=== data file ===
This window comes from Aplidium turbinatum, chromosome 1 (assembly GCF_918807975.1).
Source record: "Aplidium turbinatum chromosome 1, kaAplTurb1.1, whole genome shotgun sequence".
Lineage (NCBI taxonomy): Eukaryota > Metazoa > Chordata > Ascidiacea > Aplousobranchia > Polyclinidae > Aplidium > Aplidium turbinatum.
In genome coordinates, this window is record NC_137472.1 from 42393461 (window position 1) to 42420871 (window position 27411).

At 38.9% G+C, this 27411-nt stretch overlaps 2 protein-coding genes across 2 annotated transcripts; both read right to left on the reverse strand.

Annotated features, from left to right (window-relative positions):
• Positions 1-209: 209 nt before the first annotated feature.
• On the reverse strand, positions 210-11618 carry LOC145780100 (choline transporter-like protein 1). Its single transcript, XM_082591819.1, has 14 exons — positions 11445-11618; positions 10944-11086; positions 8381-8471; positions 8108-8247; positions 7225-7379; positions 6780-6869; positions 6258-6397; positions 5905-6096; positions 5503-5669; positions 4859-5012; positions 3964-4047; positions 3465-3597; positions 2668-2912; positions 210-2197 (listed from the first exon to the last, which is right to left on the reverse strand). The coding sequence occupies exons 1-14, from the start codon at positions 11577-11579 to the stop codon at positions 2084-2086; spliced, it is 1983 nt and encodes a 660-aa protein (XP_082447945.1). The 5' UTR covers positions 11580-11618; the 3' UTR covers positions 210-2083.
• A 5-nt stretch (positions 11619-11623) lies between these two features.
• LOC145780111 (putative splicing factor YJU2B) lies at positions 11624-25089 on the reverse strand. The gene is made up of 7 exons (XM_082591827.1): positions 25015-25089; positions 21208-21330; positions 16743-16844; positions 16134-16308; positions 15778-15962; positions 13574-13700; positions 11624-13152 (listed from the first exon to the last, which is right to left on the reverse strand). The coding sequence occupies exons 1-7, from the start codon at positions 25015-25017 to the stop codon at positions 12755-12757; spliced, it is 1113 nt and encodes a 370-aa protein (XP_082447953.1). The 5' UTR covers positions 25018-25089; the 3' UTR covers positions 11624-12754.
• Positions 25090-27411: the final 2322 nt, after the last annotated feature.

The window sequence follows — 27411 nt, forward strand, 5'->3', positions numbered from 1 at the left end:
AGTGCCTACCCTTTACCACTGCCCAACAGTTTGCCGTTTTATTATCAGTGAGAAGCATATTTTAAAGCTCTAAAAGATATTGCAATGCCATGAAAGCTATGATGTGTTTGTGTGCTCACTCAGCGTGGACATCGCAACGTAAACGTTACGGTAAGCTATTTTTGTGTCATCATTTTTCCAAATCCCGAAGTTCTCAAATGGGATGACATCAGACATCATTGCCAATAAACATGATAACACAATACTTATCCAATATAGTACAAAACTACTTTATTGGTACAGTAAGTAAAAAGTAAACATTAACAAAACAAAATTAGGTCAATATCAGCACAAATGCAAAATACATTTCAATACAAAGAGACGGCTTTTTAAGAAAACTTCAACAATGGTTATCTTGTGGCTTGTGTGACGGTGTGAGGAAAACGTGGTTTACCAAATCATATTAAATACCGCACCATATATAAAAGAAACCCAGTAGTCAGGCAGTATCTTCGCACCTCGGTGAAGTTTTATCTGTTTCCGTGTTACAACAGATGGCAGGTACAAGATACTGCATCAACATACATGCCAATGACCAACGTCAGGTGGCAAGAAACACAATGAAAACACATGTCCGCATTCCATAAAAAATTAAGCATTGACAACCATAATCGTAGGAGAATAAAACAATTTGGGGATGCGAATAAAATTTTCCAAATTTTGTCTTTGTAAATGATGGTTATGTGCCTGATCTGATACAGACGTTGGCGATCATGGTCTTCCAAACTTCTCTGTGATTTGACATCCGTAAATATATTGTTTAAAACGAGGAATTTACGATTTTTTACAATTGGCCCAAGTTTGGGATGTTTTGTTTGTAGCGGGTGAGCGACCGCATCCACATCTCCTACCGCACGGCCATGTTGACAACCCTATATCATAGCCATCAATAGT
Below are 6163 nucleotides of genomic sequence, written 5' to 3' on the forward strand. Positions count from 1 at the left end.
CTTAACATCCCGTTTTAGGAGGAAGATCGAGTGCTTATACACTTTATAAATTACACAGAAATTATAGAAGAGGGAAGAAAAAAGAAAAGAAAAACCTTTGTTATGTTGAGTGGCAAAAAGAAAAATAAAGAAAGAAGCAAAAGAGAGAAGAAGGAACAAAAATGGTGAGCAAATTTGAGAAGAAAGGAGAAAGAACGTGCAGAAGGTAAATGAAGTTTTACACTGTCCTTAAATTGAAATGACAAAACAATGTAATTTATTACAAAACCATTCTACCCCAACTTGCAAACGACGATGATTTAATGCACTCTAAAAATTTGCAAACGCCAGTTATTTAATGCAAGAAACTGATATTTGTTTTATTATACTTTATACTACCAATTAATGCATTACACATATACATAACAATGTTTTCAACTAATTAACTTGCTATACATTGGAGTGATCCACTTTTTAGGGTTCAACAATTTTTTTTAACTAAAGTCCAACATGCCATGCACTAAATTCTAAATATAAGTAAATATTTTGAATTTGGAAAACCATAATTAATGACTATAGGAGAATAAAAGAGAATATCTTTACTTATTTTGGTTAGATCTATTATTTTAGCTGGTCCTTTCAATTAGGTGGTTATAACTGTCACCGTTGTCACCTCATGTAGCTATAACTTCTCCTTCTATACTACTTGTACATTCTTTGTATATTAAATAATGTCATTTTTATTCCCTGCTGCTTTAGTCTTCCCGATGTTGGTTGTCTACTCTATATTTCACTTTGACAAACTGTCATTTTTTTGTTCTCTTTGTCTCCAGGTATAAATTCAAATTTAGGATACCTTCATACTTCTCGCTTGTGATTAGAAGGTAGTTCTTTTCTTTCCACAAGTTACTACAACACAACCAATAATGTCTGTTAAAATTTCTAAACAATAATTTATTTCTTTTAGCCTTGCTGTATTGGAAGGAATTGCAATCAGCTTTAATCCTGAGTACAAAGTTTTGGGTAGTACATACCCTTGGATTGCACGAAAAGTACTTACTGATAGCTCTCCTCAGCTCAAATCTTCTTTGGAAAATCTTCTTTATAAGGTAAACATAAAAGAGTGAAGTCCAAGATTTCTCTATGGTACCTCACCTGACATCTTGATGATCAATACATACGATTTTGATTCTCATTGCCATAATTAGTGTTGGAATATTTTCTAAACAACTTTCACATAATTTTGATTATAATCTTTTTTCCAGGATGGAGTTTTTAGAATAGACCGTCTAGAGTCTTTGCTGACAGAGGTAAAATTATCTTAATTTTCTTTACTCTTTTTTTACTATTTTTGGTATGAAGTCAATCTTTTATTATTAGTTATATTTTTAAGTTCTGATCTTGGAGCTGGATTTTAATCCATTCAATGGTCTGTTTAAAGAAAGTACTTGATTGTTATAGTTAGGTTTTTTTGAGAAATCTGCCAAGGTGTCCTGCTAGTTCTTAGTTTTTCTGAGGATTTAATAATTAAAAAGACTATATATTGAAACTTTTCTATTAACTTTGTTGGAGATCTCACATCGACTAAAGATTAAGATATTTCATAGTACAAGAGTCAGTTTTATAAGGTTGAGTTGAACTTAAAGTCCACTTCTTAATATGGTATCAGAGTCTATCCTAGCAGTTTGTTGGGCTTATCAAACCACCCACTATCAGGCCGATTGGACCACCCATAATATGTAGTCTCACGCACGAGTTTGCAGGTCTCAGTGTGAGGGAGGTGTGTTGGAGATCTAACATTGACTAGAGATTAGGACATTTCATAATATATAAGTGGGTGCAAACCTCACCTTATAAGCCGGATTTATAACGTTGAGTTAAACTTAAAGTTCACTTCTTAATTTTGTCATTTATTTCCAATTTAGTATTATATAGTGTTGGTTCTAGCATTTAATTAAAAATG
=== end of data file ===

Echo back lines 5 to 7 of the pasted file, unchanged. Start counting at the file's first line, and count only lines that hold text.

At 38.9% G+C, this 27411-nt stretch overlaps 2 protein-coding genes across 2 annotated transcripts; both read right to left on the reverse strand.

Annotated features, from left to right (window-relative positions):
• Positions 1-209: 209 nt before the first annotated feature.